Personally, I only book personal training sessions two evenings and one morning each week. I keep my coaching sessions on one other weekday, and I book any meetings on one of my free afternoons before personal training sessions. This leaves a full day for administrative work and two full days off. I’ve found that keeping similar types of events in one day keeps my brain feeling fresh and reduces the time I spend traveling to and from meetings and sessions.

#2. Use a paper planner

I keep all of my daily to-dos in a paper planner. I tried numerous apps and online task management programs, however I found that it was far too easy to continue adding to my list. At one point, I was using one platform that allowed me to make multiple lists; I had NINETEEN lists with numerous items on each. This is NOT a good tactic for organization for personal trainers—or for anyone!

Write a daily To Do list

The benefit of paper planners is that they’re usually small, which means they limit the amount of items you can add. One of the best ways to stay organized is to reduce the number of things you commit to! I try to keep a maximum of five items on my daily to-do list, however three is my ideal number. Each item on the to-do list is a standalone task, which means I wouldn’t add something like “build my website” to my list. Instead, I might add “write the content for my home page” or another solo task that is part of building a website.

Structure team communication

When it comes to communicating with my team, we use an online platform called Trello. This allows us to stay on the same page with regards to who’s responsible for what, but each week I still take the items I’m responsible for and add them to the corresponding days in my paper planner.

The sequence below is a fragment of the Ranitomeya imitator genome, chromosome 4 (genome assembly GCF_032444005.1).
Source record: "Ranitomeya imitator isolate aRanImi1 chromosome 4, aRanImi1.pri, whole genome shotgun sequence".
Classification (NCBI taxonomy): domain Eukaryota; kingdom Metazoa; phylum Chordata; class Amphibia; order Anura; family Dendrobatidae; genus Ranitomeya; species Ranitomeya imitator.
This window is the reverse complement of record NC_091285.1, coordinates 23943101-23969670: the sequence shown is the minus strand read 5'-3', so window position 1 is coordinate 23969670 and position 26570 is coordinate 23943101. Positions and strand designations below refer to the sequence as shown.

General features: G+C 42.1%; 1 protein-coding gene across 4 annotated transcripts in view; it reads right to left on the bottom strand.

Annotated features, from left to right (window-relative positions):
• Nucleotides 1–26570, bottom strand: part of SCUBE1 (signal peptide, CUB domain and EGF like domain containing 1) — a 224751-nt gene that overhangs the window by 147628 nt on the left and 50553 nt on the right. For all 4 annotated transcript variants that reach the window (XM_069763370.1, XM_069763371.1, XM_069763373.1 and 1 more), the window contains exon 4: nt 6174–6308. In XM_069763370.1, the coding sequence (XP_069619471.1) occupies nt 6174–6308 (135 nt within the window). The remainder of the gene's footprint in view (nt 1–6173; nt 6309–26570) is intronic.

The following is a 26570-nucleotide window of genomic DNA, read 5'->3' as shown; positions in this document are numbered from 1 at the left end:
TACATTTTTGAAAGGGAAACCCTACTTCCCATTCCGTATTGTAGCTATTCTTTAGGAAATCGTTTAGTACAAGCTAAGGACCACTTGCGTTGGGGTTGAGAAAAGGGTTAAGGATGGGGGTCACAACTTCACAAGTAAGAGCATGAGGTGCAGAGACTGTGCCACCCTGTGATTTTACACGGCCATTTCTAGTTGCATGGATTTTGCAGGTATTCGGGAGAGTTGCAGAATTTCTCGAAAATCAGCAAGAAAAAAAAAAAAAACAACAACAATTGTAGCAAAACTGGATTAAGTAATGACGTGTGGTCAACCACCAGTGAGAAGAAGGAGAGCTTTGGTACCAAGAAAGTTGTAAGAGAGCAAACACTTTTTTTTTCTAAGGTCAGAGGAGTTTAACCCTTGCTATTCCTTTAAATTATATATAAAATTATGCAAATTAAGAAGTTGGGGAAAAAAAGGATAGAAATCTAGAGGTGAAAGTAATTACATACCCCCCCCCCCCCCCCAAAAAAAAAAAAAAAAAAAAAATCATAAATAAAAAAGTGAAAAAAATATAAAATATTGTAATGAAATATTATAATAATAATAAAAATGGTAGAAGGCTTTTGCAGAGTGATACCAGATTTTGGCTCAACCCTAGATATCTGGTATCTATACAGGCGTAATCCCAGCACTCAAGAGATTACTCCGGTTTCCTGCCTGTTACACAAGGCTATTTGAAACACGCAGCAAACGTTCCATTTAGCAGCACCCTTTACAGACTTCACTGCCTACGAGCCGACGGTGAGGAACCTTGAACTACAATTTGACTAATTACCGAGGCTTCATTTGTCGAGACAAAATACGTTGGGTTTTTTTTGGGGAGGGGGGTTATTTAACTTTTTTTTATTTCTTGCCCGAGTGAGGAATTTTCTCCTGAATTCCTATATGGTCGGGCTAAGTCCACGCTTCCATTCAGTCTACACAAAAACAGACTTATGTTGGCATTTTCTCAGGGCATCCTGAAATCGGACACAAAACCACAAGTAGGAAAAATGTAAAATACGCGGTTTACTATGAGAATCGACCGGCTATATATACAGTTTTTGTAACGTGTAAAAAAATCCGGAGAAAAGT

#3. Use a cloud-based file storage system

Dropbox and Google Drive have been two of my biggest lifesavers. Storing files in cloud-based storage systems frees up storage space on your computer’s hard drive, makes it easy to share documents with others, and allows you to access your documents on any device.

Google Drive

The way I use these two platforms may seem a little confusing, but try to stick with me. I use Google Drive for entire folders that need to be shared with others. For example, I have folders for projects my team and I are working on, and folders for my clients that contain notes and recordings from coaching sessions. I can easily share the folders with them, and then any documents that are added to the folders will be visible to both of us.

Dropbox

I use Dropbox for pretty much everything else. It’s where I store all of my photos, personal and legal documents, and any projects I’m working on in my businesses that don’t involve other team members, like standalone PDFs or audio files. All of the folders are set up in a way that makes sense to my brain, and if I do need to share a file with someone else, I can easily copy a link and send it to them.

Trial and learning

The great thing about organization for personal trainers is that there are so many different tools you can use and things you can try. I would encourage you to try things that are outside your comfort zone. I’d likely be spending way more time than necessary on my schedule if I hadn’t branched out to digital (and I’d have a very messy calendar!).

Try something new, give it some time, and know that if it doesn’t work for you, there are lots of other options out there.

What do you think?